Britain Adds Funds to Repurpose ESA ATV as Orion Service Module

European Space Agency (ESA) Automated Transfer Vehicle (ATV)
Image Credit: ESA / CNES / Arianespace / Photo optique video du CSG

The European Space Agency (ESA) announced they will inform NASA they are ready to build an ATV derived Service Module for Orion, to be ready for the first launch of the Space Launch System (SLS) in 2017. The announcement came after the UK stepped up with additional funding, marking the country’s first real human Beyond Earth Orbit (BEO) commitment.

Edoardo Amaldi Resuppy Mission to the ISS

ATV-3 Inside Fairing
Image Credit: ESA

Previously delayed, the European Space Agency is ready to launch the Edoardo Amaldi this evening. The mission is to provide supplies to the International Space Station, including a spare Fluids Control Pump Assembly (FCPA). This is a critical component on the ISS used to recycle urine into drinkable water and the spare is going up with ATV-3.

Following ESA’s formal Launch Readiness Review on Monday, which revealed no problems with the vessel, the launch was officially set for Friday 23 March at 0434 UTC. This is Thursday evening at 9:34 PM Phoenix time, tonight.

On Wednesday, Ariane and ATV Edoardo Amaldi were rolled out to the launch pad in Kourou, French Guiana. The total vehicle mass is 777 tonnes –the heaviest ever for an Ariane. This ATV is also the rocket’s heaviest payload so far.

As the launch countdown progresses, we will add updates and images from Kourou. Live video from Arianespace can be seen here.

At the moment, it is 3:34 PM in Phoenix, and we are six hours from launch.

The Ariane 5 carrying ATV-3 rolled out to the launch pad yesterday, Wednesday.

Rollout Wednesday
Image Credit: ESA TV

Rollout Wednesday
Image Credit: ESA TV

With four hours until launch, there are light rain showers. The temperature is 77° Fahrenheit. Thunderstorms are predicted for later tonight with 50% chance of rain.

One hour to launch.

At 9:16 PM Phoenix time, we are less than 20 minutes from the launch of the Edoardo Amaldi. All systems are currently green. This is the 65th Ariane 5

NASA TV is also covering the launch live.

At T-minus 7 minutes we are moving into automatic computer operations. Any operational problem would require recycling to T-minus 7.

T-minus 2 minutes, and weather is good, synchronized sequence is running.

Launch and everything looks good at the moment.

At three (3:00) minutes into the launch, the boosters have separated, and now we have fairing separation.

T-minus 14
T-minus 14
Image Credit: NASA TV

T-minus 9
T-minus 9
Image Credit: NASA TV

Launch of ATV-3
Image Credit: NASA TV

Ariane 5 Downrange
Image Credit: NASA TV

We now have Main Engine Cutoff. Stage Separation and second stage burn.

At twelve minutes into the flight, all systems are performing nominally.

At 18 minutes into the mission, ATV-3 is at altitude of 147.4 kilometers, and a velocity of 7.56 km/sec/

18 minutes into the mission
Image Credit: NASA TV

For die hard fans of the launch sequence and flight times, here is the ESA time-line for the Edoardo Amaldi Mission:

  • –11 hr 30 mn Start of final countdown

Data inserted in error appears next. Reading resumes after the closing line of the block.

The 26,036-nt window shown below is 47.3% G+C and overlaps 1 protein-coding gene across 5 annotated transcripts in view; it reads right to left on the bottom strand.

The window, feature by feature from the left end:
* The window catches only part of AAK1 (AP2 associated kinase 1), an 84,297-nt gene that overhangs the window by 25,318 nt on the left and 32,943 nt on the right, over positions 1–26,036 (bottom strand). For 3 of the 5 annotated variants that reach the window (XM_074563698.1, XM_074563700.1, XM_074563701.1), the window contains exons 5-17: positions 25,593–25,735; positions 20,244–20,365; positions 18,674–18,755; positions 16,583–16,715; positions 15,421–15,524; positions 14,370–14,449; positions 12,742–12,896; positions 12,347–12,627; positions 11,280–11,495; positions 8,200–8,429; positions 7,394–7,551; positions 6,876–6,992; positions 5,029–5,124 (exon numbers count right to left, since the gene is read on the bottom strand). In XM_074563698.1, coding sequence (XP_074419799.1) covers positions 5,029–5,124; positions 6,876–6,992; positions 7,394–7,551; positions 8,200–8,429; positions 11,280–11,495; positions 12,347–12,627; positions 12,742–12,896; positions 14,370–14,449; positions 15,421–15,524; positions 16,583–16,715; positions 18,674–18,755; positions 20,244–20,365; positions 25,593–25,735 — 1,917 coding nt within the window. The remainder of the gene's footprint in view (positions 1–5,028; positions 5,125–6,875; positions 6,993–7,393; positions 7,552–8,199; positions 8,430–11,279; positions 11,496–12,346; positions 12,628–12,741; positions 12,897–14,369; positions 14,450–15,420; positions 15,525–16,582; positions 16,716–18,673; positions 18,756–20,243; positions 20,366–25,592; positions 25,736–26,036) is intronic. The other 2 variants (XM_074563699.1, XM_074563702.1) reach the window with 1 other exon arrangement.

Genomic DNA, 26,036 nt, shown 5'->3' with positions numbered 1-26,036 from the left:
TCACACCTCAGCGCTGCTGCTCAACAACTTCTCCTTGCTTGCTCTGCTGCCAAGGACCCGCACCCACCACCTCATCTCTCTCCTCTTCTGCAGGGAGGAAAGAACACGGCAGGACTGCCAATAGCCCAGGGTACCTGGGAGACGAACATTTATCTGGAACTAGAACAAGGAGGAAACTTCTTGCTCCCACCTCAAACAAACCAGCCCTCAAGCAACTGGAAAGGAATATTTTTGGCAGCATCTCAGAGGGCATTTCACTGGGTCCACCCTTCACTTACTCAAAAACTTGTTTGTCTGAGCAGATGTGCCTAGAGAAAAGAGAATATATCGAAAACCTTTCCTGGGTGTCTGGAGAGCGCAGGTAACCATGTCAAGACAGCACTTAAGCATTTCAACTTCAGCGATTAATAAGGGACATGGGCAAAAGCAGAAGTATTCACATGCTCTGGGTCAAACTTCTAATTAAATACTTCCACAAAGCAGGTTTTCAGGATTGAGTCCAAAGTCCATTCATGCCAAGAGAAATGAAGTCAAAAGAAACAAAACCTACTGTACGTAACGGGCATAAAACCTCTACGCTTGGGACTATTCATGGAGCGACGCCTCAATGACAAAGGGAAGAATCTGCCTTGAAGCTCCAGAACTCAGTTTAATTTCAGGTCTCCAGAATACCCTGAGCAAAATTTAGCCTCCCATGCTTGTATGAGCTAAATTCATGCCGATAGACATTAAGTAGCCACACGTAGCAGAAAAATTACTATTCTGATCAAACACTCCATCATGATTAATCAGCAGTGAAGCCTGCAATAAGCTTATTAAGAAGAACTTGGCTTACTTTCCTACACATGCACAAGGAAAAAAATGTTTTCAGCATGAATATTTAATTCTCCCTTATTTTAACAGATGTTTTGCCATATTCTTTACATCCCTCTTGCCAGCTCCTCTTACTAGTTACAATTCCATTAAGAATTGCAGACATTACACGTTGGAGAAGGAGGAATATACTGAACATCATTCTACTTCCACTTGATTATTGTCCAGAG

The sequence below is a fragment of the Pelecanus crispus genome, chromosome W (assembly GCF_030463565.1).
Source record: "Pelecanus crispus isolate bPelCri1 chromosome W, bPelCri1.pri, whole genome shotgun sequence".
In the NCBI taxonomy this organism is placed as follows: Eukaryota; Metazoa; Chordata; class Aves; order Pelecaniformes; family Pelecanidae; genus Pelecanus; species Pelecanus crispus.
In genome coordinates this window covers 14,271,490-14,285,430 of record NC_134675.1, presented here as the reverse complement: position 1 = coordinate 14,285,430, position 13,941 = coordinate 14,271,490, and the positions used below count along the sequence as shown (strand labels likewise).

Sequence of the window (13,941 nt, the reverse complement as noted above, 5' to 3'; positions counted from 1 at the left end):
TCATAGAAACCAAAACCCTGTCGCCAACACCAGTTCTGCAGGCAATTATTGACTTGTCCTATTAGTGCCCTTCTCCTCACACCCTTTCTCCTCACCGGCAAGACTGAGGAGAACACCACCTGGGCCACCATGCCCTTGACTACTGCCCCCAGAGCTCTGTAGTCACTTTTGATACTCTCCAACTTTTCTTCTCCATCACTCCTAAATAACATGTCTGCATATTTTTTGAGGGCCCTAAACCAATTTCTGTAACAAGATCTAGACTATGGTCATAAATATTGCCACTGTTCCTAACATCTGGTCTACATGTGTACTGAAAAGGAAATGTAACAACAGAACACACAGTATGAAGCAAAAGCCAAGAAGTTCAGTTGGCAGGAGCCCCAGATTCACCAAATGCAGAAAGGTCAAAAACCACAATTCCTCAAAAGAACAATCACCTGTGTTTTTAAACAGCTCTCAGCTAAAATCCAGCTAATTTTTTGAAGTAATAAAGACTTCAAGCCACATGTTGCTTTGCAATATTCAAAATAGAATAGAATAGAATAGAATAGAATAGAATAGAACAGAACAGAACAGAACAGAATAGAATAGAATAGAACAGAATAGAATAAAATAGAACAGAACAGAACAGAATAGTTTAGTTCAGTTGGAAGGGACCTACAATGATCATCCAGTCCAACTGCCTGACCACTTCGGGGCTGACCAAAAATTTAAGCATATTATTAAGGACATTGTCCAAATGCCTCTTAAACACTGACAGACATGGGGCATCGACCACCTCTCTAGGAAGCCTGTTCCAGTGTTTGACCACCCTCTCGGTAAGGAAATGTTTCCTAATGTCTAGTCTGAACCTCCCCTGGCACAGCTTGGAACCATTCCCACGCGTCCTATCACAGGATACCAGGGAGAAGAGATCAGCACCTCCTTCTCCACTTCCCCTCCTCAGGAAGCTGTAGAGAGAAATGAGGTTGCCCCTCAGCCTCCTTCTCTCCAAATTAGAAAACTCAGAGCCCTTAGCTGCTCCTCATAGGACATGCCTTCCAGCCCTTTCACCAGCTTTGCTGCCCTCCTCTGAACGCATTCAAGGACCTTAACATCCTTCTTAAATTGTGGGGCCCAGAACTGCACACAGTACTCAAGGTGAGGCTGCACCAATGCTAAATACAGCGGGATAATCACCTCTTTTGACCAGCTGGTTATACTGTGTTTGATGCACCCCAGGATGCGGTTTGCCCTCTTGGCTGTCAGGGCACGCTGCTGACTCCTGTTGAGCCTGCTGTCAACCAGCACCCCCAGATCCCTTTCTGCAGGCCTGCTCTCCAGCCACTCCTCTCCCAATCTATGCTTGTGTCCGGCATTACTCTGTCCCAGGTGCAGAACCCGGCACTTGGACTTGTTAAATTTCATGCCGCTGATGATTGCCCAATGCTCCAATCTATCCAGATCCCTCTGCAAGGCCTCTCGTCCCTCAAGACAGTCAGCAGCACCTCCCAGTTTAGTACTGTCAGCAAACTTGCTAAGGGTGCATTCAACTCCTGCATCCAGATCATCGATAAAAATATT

• –4 hr 50 mn Start of filling of main cryogenic stage with liquid oxygen and hydrogen
  • –1 hr 10 mn Check of connections between launcher and telemetry, tracking and command systems
  • –7 min 00 sec ‘All systems go’ report at Launch Control Centre, allowing start of synchronised sequence
  • –1 min 00 sec Switch to onboard power
  • –04 sec Onboard systems take over
  • –03 sec Unlocking of guidance systems to flight mode
  • H0 Ignition of the Ariane 5 main stage engine
  • +7.0 sec Ignition of solid boosters
  • +7.3 sec Liftoff
  • +17.1 sec Beginning of roll manoeuvre
  • +2 min 22 sec Booster separation
  • +3 min 26 sec Fairing jettison
  • +8 min 54 sec End of main engine firing
  • +9 min 00 sec Upper stage separation
  • +9 min 07 sec Beginning of upper stage first burn
  • +17 min 18 sec End of upper stage first burn
  • +59 min 23 sec Beginning of upper stage second burn
  • +59 min 51 sec End of upper stage second burn
  • +1 hr 3 min 50 sec ATV separation
  • +1 hr 35 min 30 sec ATV solar array deployment complete

At the moment, all systems are green and ATV-3 is set to automatically dock with the Station’s Russian Zvezda module during the night of 28–29 March.

Japan and Support of the International Space Station

Previously, we looked at the Europeans Space Agency (ESA) and their ATV program, which is preparing to send their resupply spacecraft, Johannes Kepler, to the International Space Station on 15 February.

Now, we look at the Japanese Aerospace Exploration Agency (JAXA) and the recently completed launch and capture of the Kounotori spacecraft.

HTV-2 "Kounotori"
Image Credit: Japan Aerospace Exploration Agency (JAXA)

The external exposed cargo includes a Flex Hose Rotary Coupler and Cargo Transport Container. These spare parts will be transferred to External Logistics Carrier 4 after it is installed during the Discovery STS-133 mission.

The pressurized cargo space is carrying 2,928 kilograms of supplies and equipment:

  • 630 kilograms of crew provisions
  • 1,626 kilograms of research equipment and supplies
  • 609 kilograms) of station hardware
  • 49 kilograms of computers and supplies
  • 14 kilograms of spacewalking equipment and supplies

Among the new research equipment will be the Japanese Kobairo gradient heating furnace for generating high-quality crystals from melting materials, an Amine Swingbed technology demonstration that will look at ways to revitalize the air on space vehicles, and the International Space Station Agricultural Camera, which will take frequent images, in visible and infrared light, of vegetated areas on the Earth.

Canadarm2 Captures HTV2
Image Credit: NASA

Hatch Open
Removing cargo through the hatch on HTV2
Image Credit: JAXA